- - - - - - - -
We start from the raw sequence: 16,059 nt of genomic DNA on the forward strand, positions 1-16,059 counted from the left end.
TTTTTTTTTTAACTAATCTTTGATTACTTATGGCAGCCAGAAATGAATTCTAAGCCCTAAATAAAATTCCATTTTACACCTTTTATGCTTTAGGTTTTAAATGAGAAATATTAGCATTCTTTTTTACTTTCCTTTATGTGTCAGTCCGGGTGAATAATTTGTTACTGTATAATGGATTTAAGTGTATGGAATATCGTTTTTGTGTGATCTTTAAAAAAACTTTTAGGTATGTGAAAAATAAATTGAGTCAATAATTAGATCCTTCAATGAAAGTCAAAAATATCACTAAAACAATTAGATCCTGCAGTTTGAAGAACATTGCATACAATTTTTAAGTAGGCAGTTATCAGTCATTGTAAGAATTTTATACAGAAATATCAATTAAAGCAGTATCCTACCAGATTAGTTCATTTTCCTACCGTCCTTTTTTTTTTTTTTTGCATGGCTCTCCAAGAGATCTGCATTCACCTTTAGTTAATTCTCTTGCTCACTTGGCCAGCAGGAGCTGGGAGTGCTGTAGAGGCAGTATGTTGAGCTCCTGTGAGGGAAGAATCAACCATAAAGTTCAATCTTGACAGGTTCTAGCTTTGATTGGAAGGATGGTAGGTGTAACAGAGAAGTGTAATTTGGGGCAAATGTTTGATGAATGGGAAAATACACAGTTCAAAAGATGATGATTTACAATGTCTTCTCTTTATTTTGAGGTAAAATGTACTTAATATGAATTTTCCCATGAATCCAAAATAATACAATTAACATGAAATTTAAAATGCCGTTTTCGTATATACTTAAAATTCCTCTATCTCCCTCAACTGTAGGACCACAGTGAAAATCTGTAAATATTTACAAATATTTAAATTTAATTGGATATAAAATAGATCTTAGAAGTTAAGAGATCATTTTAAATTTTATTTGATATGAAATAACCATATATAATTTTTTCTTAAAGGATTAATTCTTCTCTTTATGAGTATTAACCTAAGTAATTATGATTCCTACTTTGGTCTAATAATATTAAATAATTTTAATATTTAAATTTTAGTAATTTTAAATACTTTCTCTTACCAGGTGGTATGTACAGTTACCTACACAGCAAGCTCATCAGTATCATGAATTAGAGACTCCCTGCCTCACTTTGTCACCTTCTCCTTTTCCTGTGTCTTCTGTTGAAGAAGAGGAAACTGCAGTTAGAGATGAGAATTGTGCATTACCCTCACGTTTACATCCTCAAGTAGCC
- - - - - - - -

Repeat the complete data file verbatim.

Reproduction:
We start from the raw sequence: 16,059 nt of genomic DNA on the forward strand, positions 1-16,059 counted from the left end.
TTTTTTTTTTAACTAATCTTTGATTACTTATGGCAGCCAGAAATGAATTCTAAGCCCTAAATAAAATTCCATTTTACACCTTTTATGCTTTAGGTTTTAAATGAGAAATATTAGCATTCTTTTTTACTTTCCTTTATGTGTCAGTCCGGGTGAATAATTTGTTACTGTATAATGGATTTAAGTGTATGGAATATCGTTTTTGTGTGATCTTTAAAAAAACTTTTAGGTATGTGAAAAATAAATTGAGTCAATAATTAGATCCTTCAATGAAAGTCAAAAATATCACTAAAACAATTAGATCCTGCAGTTTGAAGAACATTGCATACAATTTTTAAGTAGGCAGTTATCAGTCATTGTAAGAATTTTATACAGAAATATCAATTAAAGCAGTATCCTACCAGATTAGTTCATTTTCCTACCGTCCTTTTTTTTTTTTTTTGCATGGCTCTCCAAGAGATCTGCATTCACCTTTAGTTAATTCTCTTGCTCACTTGGCCAGCAGGAGCTGGGAGTGCTGTAGAGGCAGTATGTTGAGCTCCTGTGAGGGAAGAATCAACCATAAAGTTCAATCTTGACAGGTTCTAGCTTTGATTGGAAGGATGGTAGGTGTAACAGAGAAGTGTAATTTGGGGCAAATGTTTGATGAATGGGAAAATACACAGTTCAAAAGATGATGATTTACAATGTCTTCTCTTTATTTTGAGGTAAAATGTACTTAATATGAATTTTCCCATGAATCCAAAATAATACAATTAACATGAAATTTAAAATGCCGTTTTCGTATATACTTAAAATTCCTCTATCTCCCTCAACTGTAGGACCACAGTGAAAATCTGTAAATATTTACAAATATTTAAATTTAATTGGATATAAAATAGATCTTAGAAGTTAAGAGATCATTTTAAATTTTATTTGATATGAAATAACCATATATAATTTTTTCTTAAAGGATTAATTCTTCTCTTTATGAGTATTAACCTAAGTAATTATGATTCCTACTTTGGTCTAATAATATTAAATAATTTTAATATTTAAATTTTAGTAATTTTAAATACTTTCTCTTACCAGGTGGTATGTACAGTTACCTACACAGCAAGCTCATCAGTATCATGAATTAGAGACTCCCTGCCTCACTTTGTCACCTTCTCCTTTTCCTGTGTCTTCTGTTGAAGAAGAGGAAACTGCAGTTAGAGATGAGAATTGTGCATTACCCTCACGTTTACATCCTCAAGTAGCC